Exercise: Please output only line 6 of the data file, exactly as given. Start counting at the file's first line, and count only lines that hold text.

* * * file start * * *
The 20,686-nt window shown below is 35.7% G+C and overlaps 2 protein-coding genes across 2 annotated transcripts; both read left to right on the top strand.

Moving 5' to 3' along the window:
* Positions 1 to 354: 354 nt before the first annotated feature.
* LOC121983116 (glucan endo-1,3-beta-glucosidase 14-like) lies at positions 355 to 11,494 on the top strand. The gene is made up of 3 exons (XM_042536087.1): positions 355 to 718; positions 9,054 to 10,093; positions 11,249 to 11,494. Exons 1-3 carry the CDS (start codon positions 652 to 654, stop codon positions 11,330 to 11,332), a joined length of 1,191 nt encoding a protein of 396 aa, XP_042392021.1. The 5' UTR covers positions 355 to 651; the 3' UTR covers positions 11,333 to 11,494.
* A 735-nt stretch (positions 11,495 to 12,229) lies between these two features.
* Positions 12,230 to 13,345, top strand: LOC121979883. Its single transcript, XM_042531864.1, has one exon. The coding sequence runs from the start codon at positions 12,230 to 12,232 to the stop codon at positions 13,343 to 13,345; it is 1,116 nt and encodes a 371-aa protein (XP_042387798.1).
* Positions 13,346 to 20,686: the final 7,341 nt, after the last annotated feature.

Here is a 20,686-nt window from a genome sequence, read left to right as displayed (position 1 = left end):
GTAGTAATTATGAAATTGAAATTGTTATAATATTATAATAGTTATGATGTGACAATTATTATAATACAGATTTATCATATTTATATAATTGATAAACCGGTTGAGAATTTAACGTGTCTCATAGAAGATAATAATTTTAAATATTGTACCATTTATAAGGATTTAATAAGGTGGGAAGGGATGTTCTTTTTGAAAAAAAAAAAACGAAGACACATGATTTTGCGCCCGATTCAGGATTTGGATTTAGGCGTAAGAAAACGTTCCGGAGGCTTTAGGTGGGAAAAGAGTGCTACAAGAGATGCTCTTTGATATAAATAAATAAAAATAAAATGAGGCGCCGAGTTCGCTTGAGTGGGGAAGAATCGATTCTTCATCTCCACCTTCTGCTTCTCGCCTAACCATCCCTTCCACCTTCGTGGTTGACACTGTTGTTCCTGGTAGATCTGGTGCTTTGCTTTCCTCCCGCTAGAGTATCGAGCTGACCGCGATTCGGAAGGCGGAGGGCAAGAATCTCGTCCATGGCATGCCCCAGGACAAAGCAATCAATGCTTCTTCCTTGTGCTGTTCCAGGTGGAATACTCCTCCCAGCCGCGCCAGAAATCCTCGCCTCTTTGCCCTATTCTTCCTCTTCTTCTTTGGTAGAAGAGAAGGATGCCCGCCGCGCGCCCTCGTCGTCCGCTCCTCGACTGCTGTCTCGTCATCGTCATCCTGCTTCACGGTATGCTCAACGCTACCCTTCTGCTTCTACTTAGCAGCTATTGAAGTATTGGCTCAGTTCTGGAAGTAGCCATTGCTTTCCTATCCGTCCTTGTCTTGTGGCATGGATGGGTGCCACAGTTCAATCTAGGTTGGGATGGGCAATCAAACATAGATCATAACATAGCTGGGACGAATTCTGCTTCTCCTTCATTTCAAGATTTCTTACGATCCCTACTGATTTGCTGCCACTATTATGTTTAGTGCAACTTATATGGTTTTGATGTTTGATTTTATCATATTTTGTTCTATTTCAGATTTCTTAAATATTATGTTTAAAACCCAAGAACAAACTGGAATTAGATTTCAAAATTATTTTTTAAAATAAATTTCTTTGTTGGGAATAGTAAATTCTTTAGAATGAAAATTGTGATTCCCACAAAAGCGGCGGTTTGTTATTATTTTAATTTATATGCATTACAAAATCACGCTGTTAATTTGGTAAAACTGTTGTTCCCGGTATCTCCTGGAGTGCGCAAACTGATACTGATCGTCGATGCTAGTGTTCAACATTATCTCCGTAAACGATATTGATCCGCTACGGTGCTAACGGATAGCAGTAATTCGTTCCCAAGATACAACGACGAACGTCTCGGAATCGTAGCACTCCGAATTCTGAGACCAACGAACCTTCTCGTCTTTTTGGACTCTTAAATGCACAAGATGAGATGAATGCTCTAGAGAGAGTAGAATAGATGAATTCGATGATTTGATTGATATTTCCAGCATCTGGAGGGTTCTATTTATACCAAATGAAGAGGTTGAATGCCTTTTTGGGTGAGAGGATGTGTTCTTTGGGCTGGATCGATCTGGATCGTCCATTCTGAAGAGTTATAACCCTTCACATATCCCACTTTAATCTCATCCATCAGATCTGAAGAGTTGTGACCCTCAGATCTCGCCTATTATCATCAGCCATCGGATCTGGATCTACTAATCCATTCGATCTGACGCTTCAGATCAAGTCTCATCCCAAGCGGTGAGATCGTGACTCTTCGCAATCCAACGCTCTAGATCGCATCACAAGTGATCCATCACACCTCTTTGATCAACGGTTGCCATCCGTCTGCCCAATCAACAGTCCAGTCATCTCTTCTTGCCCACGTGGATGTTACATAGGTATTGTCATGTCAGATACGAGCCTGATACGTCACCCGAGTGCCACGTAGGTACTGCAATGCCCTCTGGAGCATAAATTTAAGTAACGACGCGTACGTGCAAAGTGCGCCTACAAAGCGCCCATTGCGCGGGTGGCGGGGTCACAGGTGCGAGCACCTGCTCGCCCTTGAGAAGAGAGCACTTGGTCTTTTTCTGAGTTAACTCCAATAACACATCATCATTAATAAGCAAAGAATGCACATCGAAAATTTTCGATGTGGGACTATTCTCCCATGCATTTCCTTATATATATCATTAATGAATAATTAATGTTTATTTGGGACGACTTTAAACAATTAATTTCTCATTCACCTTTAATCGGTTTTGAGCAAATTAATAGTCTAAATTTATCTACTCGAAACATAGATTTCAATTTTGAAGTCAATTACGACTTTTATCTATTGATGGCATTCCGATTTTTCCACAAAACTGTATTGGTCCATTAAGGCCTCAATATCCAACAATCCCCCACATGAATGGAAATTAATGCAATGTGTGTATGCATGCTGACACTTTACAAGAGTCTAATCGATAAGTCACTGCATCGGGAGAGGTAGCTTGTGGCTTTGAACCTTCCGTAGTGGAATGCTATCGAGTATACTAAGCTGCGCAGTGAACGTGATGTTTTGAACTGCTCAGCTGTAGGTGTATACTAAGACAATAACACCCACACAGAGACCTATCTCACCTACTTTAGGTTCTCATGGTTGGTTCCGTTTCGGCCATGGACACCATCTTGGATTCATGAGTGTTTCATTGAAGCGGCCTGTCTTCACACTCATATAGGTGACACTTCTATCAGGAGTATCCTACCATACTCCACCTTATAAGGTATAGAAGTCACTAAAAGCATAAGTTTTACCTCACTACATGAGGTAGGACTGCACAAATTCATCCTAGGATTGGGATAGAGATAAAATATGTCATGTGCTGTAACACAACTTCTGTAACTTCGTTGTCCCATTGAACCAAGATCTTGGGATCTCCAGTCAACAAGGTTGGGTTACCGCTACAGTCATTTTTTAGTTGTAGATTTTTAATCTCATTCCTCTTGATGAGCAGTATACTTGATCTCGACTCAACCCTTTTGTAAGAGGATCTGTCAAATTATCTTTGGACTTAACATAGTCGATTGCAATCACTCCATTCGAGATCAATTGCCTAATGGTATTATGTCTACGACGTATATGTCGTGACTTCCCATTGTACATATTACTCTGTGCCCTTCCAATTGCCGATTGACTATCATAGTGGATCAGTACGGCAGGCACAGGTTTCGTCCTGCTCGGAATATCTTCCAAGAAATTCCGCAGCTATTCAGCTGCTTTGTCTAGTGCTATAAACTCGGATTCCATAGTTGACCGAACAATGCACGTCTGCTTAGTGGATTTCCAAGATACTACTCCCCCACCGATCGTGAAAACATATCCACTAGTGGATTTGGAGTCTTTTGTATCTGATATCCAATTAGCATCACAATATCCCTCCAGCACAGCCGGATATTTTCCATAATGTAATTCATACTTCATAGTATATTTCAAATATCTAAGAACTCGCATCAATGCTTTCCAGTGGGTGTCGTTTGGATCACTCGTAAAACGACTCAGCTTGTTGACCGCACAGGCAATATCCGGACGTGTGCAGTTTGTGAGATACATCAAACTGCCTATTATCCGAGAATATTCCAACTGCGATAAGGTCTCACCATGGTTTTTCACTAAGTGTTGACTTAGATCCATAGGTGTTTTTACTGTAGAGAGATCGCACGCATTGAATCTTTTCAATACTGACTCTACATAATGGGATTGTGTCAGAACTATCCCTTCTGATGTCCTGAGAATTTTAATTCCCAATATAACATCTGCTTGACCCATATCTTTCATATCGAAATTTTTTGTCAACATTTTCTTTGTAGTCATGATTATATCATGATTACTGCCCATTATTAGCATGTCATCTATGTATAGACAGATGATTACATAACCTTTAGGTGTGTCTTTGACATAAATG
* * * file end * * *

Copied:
* Positions 12,230 to 13,345, top strand: LOC121979883. Its single transcript, XM_042531864.1, has one exon. The coding sequence runs from the start codon at positions 12,230 to 12,232 to the stop codon at positions 13,343 to 13,345; it is 1,116 nt and encodes a 371-aa protein (XP_042387798.1).